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New experiences on field school
Scrape, scrape, scrape. Yet another rock, some more scraping. Obsidian? No wait, this has two serrated edges, in the shape of a triangle… shark tooth! And that was my most interesting find today. I must say it was a bit of a sharking discovery, and overall made the rest of the day’s scraping quite fin.
Archaeological field school is definitely not what I expected. I was fully prepared to rough it out for two weeks with the bare necessities, yet I arrived to find everything was completely adequate, if not more than what we needed. I have realised that no, you cannot dig straight down into the ground to get the nice stratigraphic profile, the layers get taken off one by one like you’re peeling a painstakingly crumbly onion. I also have discovered that I like my watch tan, and getting covered in dirt every day.
Coming on field school has definitely been a massive learning curve. Learning things from doing is so much better than reading it out of a textbook! I have so far learnt the best angle to hold your trowel, the best way to separate the top layer of grass from the soil, and how to backup and reorder photos taken in the field. We were rained out and the trench got flooded yesterday (bring a reeeaally good raincoat), which provided some exciting photos. It is only the third full day of the trip and I am loving everything we have done so far. Bring on the next 10 days!!
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Day 1 time lapse
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An insight into the world of survey….
Just one year ago, I was a third-year field school student excited to go on my first archaeological dig. Little did I know, I would be returning to the island the following year as part of a research project. The familiar scenery of rolling hills, sheep scattered across the landscape and the beautiful Coralie Bay in the distance from the Lockwood lodge brought back fond memories. Having prior experience meant I was better prepared with gear and comfort food for the whole three weeks. Next time I will definitely bring waterproof pants as I learnt the hard way with a drenched pair of pants hanging on the line.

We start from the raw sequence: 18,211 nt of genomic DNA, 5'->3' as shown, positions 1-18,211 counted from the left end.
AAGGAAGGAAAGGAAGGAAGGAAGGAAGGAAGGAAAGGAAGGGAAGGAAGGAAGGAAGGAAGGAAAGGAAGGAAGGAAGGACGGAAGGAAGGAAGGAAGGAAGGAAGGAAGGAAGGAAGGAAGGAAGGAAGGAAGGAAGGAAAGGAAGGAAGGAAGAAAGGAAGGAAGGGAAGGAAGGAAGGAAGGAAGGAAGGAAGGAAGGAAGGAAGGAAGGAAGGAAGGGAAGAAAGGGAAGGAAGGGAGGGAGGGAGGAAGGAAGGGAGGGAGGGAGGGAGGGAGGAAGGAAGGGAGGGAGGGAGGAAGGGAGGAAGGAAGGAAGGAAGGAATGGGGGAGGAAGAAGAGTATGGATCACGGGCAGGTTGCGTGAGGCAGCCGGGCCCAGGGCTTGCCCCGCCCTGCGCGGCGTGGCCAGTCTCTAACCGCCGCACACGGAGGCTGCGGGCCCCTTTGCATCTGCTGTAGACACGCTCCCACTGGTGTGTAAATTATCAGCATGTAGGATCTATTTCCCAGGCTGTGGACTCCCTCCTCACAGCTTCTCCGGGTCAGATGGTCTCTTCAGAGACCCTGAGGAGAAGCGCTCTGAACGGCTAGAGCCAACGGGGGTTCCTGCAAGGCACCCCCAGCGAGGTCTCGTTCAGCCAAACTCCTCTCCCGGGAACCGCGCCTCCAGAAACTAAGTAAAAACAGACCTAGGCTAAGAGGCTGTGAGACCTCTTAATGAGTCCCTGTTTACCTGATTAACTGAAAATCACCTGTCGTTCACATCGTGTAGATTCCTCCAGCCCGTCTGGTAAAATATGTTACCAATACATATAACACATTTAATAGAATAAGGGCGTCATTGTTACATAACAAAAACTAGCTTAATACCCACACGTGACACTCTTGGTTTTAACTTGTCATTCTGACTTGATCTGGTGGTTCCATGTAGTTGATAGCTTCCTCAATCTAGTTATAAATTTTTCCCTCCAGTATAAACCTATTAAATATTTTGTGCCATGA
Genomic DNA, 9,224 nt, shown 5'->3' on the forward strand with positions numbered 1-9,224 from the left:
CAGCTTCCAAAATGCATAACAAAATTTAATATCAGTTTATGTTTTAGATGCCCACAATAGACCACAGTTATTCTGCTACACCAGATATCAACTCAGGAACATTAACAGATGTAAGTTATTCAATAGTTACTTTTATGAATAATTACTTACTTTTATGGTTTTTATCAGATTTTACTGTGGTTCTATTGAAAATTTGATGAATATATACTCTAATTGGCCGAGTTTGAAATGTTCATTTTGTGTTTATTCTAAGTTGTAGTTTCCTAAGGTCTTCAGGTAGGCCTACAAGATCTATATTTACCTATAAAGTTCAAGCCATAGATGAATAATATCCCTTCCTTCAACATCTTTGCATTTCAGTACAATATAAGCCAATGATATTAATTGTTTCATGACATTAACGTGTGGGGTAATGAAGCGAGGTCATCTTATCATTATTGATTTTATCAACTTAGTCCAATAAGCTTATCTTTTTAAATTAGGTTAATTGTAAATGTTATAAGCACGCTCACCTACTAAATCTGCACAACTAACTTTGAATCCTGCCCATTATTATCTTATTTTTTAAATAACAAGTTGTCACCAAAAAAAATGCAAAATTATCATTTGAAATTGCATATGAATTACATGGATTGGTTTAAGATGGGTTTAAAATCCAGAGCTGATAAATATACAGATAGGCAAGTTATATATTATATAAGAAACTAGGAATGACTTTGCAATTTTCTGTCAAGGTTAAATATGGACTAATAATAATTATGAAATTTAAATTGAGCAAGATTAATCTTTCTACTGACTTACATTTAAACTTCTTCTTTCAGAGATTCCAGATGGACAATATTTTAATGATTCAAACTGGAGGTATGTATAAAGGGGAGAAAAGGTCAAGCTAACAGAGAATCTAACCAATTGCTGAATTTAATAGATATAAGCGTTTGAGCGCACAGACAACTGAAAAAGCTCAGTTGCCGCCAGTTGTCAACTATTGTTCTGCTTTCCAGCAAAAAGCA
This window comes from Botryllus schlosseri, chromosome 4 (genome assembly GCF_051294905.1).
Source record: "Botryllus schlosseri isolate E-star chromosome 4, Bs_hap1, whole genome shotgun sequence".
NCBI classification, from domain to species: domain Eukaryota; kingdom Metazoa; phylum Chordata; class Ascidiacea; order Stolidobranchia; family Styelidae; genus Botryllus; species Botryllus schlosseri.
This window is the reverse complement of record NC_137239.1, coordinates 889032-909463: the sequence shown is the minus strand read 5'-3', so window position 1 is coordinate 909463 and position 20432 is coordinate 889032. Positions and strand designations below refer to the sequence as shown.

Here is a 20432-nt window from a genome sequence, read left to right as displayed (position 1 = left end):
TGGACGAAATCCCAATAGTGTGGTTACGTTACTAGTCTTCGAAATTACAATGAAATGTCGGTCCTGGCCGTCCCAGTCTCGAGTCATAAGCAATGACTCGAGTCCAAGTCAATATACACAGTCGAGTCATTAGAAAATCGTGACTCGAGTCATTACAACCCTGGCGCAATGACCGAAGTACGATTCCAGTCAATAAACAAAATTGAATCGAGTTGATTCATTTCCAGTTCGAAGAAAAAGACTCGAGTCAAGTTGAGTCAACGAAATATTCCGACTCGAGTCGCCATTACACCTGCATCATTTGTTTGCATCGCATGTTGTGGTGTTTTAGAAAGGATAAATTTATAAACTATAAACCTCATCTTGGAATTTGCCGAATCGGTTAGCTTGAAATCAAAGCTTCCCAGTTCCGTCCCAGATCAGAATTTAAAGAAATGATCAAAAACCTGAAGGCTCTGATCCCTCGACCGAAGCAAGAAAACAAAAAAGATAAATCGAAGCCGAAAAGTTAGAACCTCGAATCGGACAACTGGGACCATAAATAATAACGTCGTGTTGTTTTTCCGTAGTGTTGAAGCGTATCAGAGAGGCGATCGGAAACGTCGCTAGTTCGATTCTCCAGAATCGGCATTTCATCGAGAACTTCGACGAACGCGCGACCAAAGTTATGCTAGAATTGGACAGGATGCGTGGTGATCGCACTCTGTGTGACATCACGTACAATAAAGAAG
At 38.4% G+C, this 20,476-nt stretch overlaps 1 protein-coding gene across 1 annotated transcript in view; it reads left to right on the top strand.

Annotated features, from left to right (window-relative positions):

I was fortunate to be part of the survey crew with Josh and Matt who are two experts in the field of GIS and have taught me how to operate the new Trimble total station. The new model is quite different to what we previously have been using. I felt I was at an advantage since having little experience with the Leica total station I could adapt quickly to the new machine.
Every day I was given the task of setting up the total station. I would then help teach and supervise two field school students how to use it. A nostalgic feeling consumed me as I reminisced about my first encounter with the total station and the excitement and nervousness that came with using it. Some mornings we had a wave of artefacts surfacing and there would be a huge back log to record, while on other days would be calm. I surprised myself with how much I had learned in just the few days we had before the students arrived.
I have learnt the art of prioritizing what needed to be recorded immediately to cope with the influx of artefacts on busy days as the survey team control the speed of the excavation. The students were fast learners and understood the pressure that the job entails. I like to think I have a deeper understanding of its importance and if done correctly the high value of information that can be obtained.
I have been extremely lucky to return to the island again and experience the whole project from a different perspective. I have hardly noticed the time fly by and I will feel sad to leave the island on Monday. It will definitely take some time getting used to life back on the mainland!